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The Canary in the Coal Mine or The Shot Heard Round the World?

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"Austerity".    It has a nice ring to it, evoking images of stoic families bonding together during the Depression and World War II to "help the boys" overseas and defeat the Axis villains threatening King and Country.   Buck up, tighten our belts, give up the butter and sugar, and soon we'll all be celebrating V-J Day and looking forward to another fifty years of prosperity ahead.


Uh-uh.    This is a different war, and we're on the losing side this time. This is a war between entitled, rapacious narcissists and sociopaths, and the other 90% of the world they are seeking to indenture and enslave.   No, friends, we're not "millionaires just going through a rough patch". We're the intended victims, with targets on our backs. Why?   Because we no longer have any value as commodities for corporate oligarchs who see themselves as being better than the rest of humanity and the world.   The battlefields are our pilloried economies, strafed and carpet-bombed by capitalist exploitation.


Over the past century, our relative prosperity in the First World was, to a great extent, tied to the covenant between employers and workers.   Workers would produce the products needed for sale so that the employers could make a reasonable profit selling the products to a reasonably paid core of consumers. In exchange, the employers would provide a livable income, health insurance, job security, and a comfortable retirement. The system was balanced and synergistic.


Then, deregulation gave carte blanche to unbridled capitalism, opening Pandora's Box, and releasing the demons of avarice and promoting insatiable greed as "good".   The first step was the "outsourcing' and "offshoring' of manufacturing and production to other countries where labor costs were a fraction of those in the First World. In the short run, our shores were flooded with cheaply made, "affordable" goods and products and services.   Low prices allowed Americans to indulge their own whetted appetites as rabid consumers, fueling the US economy.    This phase resulted in an uneasy truce of negotiated concessions with the corporate oligarchy to maintain social programs and a safety net to keep the working and middle classes afloat.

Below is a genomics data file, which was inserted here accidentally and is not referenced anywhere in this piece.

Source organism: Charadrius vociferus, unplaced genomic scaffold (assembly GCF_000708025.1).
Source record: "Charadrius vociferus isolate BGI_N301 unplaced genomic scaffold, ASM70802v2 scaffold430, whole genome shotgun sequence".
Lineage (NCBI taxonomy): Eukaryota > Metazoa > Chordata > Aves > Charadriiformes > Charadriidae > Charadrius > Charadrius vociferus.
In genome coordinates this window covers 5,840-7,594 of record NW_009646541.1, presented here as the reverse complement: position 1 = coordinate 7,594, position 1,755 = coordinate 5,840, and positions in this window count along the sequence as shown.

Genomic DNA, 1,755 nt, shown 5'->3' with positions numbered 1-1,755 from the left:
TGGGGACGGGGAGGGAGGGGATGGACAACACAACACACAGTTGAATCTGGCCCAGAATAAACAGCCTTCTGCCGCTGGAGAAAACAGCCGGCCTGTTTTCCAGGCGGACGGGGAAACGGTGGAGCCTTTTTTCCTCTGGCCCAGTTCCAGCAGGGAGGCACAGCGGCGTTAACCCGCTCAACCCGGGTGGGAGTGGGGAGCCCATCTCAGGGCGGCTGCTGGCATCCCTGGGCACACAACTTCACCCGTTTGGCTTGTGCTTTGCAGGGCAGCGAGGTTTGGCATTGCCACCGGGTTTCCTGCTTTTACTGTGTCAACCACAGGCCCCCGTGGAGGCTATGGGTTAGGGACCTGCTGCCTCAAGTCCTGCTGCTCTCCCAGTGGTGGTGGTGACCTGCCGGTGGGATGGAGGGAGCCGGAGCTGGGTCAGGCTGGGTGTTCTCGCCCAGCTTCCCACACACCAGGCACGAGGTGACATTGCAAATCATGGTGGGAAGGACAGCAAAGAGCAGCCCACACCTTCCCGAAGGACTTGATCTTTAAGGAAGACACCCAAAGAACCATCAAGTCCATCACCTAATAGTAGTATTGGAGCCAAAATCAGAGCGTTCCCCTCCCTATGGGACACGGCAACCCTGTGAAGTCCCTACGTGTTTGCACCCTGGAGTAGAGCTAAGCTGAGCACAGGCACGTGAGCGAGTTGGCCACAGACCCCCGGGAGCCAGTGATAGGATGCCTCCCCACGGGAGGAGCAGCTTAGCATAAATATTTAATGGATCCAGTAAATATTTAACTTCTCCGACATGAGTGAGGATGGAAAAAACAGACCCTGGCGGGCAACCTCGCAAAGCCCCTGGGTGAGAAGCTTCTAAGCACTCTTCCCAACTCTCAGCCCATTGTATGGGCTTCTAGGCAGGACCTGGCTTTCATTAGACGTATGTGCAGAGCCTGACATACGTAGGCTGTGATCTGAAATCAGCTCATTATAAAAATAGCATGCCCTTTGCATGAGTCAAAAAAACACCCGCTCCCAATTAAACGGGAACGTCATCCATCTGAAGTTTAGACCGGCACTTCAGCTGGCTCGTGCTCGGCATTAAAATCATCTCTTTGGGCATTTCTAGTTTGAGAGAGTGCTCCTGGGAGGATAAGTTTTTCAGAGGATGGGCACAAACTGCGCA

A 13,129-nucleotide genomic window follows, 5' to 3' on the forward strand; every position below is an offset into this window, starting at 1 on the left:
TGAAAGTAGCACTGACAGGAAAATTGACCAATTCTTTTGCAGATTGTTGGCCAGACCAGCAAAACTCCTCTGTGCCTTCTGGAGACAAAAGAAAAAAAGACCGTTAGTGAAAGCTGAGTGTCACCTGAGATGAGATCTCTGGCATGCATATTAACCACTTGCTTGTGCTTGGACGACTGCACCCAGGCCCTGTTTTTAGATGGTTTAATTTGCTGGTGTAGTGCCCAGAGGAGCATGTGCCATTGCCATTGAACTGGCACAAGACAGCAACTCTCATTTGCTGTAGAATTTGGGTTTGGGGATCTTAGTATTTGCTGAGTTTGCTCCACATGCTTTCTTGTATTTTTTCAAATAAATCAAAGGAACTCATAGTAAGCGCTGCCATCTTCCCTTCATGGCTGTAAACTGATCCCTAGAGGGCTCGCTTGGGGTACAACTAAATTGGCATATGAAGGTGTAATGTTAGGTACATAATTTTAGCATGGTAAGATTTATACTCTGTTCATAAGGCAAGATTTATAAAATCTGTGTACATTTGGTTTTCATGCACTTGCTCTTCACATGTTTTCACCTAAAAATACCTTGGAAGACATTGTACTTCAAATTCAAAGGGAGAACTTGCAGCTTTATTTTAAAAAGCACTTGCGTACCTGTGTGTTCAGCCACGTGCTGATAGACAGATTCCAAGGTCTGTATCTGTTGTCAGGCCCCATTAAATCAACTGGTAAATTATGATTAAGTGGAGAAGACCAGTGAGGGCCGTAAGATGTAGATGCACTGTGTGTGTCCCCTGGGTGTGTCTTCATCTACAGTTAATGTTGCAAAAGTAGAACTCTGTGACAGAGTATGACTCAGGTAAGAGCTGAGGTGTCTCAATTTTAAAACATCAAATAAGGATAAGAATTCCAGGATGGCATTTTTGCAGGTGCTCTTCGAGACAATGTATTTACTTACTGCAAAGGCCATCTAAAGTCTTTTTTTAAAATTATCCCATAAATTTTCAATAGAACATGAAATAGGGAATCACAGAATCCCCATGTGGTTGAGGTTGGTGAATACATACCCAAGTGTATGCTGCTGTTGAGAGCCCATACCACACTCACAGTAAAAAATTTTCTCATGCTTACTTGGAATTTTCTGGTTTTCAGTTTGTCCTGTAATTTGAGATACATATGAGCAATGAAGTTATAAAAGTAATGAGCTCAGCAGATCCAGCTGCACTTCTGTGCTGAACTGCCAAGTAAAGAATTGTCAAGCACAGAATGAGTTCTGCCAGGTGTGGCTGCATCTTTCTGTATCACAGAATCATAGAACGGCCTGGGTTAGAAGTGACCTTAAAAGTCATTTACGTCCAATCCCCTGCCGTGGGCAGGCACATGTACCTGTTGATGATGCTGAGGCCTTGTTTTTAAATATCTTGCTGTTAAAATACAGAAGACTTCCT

With the decimation of job opportunities in the US and Europe over the past twenty years, more and more First World employees have found themselves out of work and in dire straits.   They have fallen deeply in debt, and lacking the disposable income to feed the consumer economy, no longer able to play the consumer card to negotiate employer concessions.   As our financial health has deteriorated, there has been growth in disposable income in many of the countries where corporations have moved their bases.


If consumers in the US and Europe don't have dollars or euros to spend anymore, there are plenty of yuan, rupees, dirhams, and pesos that can fill the coffers and raise the bottom line. First world citizens are no longer necessary in this most recent capitalist paradigm.   They are not only superfluous, but a burden to the corporate oligarchy that no longer needs them either as workers or consumers. Hopes that our own human needs might be addressed, personally and professionally, are rapidly fading. The oligarchy would have no regrets if we continued to devolve into indentured servitude, or even death.   In fact, this devolution may be the intended outcome of recent globalist policies.


The events in Greece are yet another example of this alarming change. To illustrate the process of corporate "smash and grab", we can try this analogy:


You've inherited a house. It's a very, very nice little house, with two cats in the yard,   etc.    You're the poor kid on the block, especially because you're only able to get a part-time job at minimum wage. To help with expenses for food and utilities, you've rented a room to a colleague, who is also scraping together enough cash for the monthly payment.   You're not 'living large', but your modest lifestyle is stable.


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Jill Jackson is a practitioner of kindness and common sense. Unlike her cat, she prefers to think out of the box.

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